But no. The farmer told me that the egg sac, which looks like a thumb-sized version of a bee hive and comes attached to a stick, is something you poke into your garden for insect control on your plants. I bought three, because I was immediately thinking of where I could poke these things. Near my zucchini plants and by the peppers of course. But also, by the Green Stalky plant, which was looking more and more insect-eaten.  

Another side note: it was funny getting these little egg sacs home. Supposedly, each one contains over 100 praying mantises and the farmer said, jokingly, I hoped, that he was sure I'd make it home before they hatched. I had visions of them hatching in the car, but luckily they did not. I poked them in the garden, and then I waited. 

Not sure, for what. 

But look. 

This morning, just now as I went out for my daily petting of my plants, both named and unnamed, I found my Green Stalky one looking lush and beautiful, and on one leaf, 


Tuesday, June 30, 2020

Pandemic Diaries, Month Four, Spikes

Tuesday, June 2, 2020

The world feels like it's on fire and I am up too late reading twitter. 

It's a surreal thing to read about how police are attacking people in my own city, while at the same time listening to the helicopters whirring overhead. It takes me all day to settle my head down to write, but I do it because it's what I do. Still, when I hear about a protest in my neighborhood, I walk down by myself, masked, afraid,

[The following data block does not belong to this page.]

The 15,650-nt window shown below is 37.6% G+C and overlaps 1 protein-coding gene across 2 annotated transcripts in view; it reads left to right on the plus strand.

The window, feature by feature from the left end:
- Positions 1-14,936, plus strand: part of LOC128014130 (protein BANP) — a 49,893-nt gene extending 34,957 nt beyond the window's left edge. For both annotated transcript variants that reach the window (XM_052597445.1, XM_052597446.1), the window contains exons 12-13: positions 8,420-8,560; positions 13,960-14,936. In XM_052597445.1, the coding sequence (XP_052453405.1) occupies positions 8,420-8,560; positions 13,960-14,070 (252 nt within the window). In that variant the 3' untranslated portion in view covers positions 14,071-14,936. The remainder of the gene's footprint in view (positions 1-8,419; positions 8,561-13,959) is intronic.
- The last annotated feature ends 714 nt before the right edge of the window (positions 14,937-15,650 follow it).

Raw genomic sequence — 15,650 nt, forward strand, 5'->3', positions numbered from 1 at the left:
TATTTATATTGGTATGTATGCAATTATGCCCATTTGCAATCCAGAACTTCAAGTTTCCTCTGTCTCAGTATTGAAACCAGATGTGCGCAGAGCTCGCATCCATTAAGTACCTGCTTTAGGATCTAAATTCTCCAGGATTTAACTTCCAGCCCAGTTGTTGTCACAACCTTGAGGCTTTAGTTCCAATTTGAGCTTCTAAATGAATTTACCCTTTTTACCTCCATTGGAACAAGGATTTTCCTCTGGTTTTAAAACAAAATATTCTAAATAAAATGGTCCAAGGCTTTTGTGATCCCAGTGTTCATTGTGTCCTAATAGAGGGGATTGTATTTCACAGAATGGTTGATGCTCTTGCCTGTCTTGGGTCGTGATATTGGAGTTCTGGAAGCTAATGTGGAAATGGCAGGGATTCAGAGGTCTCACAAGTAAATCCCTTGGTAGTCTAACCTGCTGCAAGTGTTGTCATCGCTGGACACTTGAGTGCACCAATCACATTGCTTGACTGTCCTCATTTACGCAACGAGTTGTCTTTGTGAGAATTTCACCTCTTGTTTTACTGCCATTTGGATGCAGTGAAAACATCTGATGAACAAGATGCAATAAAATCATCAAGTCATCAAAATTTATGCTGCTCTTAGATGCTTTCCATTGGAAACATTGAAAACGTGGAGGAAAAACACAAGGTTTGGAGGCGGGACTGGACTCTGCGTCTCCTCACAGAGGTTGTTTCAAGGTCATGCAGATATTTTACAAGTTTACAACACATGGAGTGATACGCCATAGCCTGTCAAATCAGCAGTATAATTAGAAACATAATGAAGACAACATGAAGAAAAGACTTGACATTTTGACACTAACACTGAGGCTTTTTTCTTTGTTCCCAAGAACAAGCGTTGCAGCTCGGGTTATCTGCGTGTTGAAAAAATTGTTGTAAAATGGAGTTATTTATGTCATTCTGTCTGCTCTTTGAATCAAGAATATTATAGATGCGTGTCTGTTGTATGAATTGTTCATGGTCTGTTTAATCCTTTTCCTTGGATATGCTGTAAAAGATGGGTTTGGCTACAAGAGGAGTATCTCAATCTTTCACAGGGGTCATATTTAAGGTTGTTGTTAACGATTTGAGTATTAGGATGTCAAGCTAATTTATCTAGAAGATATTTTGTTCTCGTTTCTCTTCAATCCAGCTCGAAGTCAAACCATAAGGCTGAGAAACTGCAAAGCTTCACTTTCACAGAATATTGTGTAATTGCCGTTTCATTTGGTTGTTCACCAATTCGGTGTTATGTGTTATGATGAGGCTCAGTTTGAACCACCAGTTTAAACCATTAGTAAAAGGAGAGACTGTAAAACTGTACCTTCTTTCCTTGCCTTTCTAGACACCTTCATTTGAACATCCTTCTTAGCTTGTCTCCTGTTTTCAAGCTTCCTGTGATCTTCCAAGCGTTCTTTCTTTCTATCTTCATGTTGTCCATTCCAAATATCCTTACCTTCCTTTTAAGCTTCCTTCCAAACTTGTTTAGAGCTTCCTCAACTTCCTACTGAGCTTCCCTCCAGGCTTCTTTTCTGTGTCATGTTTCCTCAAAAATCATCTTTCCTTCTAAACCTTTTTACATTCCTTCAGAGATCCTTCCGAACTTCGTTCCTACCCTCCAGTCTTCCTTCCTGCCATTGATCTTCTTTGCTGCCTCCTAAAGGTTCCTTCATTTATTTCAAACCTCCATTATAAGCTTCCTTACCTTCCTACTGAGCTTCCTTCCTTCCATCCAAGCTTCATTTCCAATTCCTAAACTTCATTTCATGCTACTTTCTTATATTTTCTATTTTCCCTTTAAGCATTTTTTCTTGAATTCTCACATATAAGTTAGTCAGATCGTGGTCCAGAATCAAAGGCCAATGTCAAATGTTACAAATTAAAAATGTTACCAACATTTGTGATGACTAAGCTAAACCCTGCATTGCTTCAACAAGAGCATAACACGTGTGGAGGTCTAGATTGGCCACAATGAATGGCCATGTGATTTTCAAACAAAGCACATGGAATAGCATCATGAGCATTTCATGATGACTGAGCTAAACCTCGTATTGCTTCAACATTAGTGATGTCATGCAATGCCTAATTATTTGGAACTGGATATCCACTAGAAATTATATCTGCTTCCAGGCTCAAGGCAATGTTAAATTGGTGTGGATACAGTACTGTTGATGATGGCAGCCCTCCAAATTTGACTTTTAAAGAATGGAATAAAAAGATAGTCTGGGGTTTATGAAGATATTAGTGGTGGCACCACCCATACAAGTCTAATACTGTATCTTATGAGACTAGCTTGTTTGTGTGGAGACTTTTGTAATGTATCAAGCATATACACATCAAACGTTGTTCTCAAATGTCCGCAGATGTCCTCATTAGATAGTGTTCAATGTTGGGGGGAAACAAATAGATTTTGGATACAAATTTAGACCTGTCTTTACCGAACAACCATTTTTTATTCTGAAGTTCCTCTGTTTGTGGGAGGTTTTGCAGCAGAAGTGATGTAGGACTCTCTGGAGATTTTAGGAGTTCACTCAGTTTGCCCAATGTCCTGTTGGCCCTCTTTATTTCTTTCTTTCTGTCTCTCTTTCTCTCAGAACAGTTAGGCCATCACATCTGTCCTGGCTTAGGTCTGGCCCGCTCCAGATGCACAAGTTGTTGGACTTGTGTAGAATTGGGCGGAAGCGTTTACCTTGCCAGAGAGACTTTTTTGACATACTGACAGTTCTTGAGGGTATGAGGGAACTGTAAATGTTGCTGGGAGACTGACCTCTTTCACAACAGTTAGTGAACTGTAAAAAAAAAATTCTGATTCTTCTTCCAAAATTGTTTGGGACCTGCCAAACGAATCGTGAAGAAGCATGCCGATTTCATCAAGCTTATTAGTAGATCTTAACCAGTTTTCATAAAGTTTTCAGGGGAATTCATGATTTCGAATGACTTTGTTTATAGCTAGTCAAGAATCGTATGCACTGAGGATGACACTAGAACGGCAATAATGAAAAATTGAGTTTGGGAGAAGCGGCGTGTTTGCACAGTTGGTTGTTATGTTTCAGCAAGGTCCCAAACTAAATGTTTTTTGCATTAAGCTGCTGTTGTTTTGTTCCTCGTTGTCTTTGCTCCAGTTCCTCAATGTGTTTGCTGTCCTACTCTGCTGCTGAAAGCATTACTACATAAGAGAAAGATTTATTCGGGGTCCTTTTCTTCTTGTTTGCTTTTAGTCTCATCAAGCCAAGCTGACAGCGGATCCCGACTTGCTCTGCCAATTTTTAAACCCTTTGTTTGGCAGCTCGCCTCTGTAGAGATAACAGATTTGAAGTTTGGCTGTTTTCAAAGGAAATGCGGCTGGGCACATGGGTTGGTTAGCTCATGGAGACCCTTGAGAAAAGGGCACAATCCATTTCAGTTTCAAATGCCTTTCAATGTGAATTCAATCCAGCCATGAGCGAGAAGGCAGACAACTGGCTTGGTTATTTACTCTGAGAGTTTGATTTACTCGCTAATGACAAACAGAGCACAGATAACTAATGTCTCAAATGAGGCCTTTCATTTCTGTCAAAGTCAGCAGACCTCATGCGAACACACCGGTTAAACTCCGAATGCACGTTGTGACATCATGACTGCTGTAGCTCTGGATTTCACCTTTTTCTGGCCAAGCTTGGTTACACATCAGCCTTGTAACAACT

and then, not afraid. 

It's a socially distant crowd of mask-wearing, mostly white people holding Black Lives Matter signs. I hold my sign over my head and ignore the sweat dripping under my mask. My phone pings and the pings echo all around me. All of us in the crowd getting our notification from the city at once:  

We're under curfew tonight. 

Cases in the US: 1,822,00
Deaths: 104,000

Monday, June 8, 2020

I go to the grocery store in the morning, a little earlier than normal. It's quiet, only a few other shoppers, the workers reshelving, everyone wearing a mask except for one old man getting a coffee at Starbucks. 

Yesterday Colin Powell endorsed Joe Biden, and Mitt Romney walked with a thousand Evangelical Christians in a Black Lives Matter protest march. Maybe we have turned a corner in our country. Maybe we haven’t. People are still dying from Covid. We’re up to 109,000 deaths in the US. Almost 2 million cases overall. Also, everything is open now.

Cases in Ohio: 36,097
Deaths: 2177

Thursday, June 18, 2020

I'm listening to the book White Fragility by Robin Diangelo and it's making me sad and anxious and disturbed, which, I guess, is a way of saying that I am experiencing white fragility. I don't know what the answer to this discomfort is except to listen. Speak out against racism and injustice. Push back at white people who reflexively get defensive. 

I would say that this is exhausting, but that in itself is privilege. Black people don’t get to take a break from it. I think about friends I have who are Black and our sometimes awkward conversations about race. Maybe a lot of it was me trying to show them I wasn’t racist. I’m sure they can see through it. The thing is, I don’t have a lot of Black friends. I didn’t grow up in a place where I would even come into contact with many Black people. My first real interaction was my freshman year in college when my roommate was a Black girl.